It is better than most films, but only just. Certainly one of Soderbergh's most disappointing. Rooney Mara makes it still watchable - an actress to keep following.
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Pie in the Sky (1994–1997)
6/10
Comfort-Food Detective Drama
16 August 2012
You had me at "Richard Griffiths"... add Maggie Steed and the staple Detective Show format with a food twist, and there is barely an unwatchable episode.

That doesn't mean there aren't a multitude of flaws: the character of Cambridge is both appalling uninspired in creation and woodenly acted; the "Hooperman"-arc opportunity is wasted; staff changes at the restaurant are clumsily handled - not one well-handled exit; and the reason Henry is doing two jobs is inconsistent and illogical.

But we can all turn a blind-eye to these shortcomings, as they are not really important to most episodes which stand on their own merit.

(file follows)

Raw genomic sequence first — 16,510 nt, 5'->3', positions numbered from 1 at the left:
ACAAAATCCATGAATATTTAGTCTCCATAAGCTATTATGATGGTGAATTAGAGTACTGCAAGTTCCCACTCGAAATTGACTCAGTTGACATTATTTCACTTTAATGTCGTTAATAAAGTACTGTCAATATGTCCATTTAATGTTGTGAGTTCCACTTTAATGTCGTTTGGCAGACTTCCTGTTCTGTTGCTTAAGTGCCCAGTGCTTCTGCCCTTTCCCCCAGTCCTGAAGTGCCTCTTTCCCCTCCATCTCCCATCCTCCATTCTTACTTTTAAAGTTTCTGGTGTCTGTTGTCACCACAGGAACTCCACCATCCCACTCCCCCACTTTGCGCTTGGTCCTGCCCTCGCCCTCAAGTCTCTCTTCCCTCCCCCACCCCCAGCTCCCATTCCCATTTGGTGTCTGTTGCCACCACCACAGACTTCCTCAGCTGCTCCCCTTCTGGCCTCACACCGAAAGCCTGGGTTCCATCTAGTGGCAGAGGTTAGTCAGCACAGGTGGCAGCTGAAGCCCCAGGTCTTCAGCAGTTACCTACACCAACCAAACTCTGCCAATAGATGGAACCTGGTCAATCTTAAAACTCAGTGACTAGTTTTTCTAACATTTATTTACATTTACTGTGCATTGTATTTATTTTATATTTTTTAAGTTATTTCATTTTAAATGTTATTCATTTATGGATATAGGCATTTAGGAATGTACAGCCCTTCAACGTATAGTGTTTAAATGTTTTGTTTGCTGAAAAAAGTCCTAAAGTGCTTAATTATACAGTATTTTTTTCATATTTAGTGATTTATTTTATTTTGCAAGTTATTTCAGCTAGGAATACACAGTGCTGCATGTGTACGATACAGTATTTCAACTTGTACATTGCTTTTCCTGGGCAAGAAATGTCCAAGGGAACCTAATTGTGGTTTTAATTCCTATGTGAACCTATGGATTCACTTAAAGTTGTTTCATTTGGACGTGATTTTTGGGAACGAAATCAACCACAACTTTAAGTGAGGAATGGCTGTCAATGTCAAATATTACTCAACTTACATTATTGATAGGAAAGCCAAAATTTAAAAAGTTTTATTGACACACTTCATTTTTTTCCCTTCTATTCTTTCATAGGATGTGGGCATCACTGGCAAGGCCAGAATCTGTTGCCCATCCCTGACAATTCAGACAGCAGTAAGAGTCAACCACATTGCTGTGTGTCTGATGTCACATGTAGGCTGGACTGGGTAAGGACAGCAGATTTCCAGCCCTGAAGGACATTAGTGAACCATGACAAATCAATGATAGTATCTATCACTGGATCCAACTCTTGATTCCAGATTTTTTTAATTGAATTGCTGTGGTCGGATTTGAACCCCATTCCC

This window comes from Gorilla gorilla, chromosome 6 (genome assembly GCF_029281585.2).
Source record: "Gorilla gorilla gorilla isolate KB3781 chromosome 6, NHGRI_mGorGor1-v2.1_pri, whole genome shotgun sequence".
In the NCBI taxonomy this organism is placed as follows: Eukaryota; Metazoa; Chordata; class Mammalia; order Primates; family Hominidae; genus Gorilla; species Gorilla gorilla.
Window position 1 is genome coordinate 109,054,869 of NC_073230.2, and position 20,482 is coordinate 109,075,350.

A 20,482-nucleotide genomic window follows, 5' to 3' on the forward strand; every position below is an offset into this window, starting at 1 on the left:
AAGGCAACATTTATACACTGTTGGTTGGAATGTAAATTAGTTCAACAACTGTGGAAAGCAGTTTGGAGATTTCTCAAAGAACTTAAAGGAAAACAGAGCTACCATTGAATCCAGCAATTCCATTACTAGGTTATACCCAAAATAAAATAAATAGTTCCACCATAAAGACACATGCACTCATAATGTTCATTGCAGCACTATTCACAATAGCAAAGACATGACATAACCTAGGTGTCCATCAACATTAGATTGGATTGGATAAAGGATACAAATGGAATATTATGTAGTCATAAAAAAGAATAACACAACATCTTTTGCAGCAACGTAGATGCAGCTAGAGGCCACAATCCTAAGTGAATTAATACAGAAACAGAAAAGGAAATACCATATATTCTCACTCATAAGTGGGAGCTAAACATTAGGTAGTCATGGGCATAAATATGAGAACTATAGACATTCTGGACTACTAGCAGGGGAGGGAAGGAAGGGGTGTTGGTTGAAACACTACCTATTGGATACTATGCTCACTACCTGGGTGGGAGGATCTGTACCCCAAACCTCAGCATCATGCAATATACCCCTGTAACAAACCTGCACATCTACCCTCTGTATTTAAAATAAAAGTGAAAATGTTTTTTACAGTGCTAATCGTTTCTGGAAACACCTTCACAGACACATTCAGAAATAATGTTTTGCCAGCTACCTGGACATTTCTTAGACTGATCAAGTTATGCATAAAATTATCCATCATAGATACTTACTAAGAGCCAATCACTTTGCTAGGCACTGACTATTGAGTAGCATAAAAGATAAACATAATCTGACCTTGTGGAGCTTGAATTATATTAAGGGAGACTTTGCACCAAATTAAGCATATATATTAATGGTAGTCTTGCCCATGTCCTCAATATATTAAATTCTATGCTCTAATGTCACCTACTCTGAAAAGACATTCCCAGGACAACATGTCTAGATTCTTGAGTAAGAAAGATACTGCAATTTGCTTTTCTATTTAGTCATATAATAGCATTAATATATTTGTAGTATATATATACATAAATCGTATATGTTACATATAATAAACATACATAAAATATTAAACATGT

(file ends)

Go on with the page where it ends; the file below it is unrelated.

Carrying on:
But mostly I watch it because I salivate at Henry's Steak & Kidney Pie... we all have our weaknesses!
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Submarine (2010)
9/10
Divine Debut Film - please do not be a one off!
11 June 2012
This is easily the best 'adolescent love/right of passage' film I have ever seen. That includes The Breakfast Club, Gregory's Girl two name two extremely contrasting examples of the genre.

It is also a debut film for the writer/director Richard Ayoade, better known as a Comedian/Actor with a fine knack of brightening up some of the dullest material.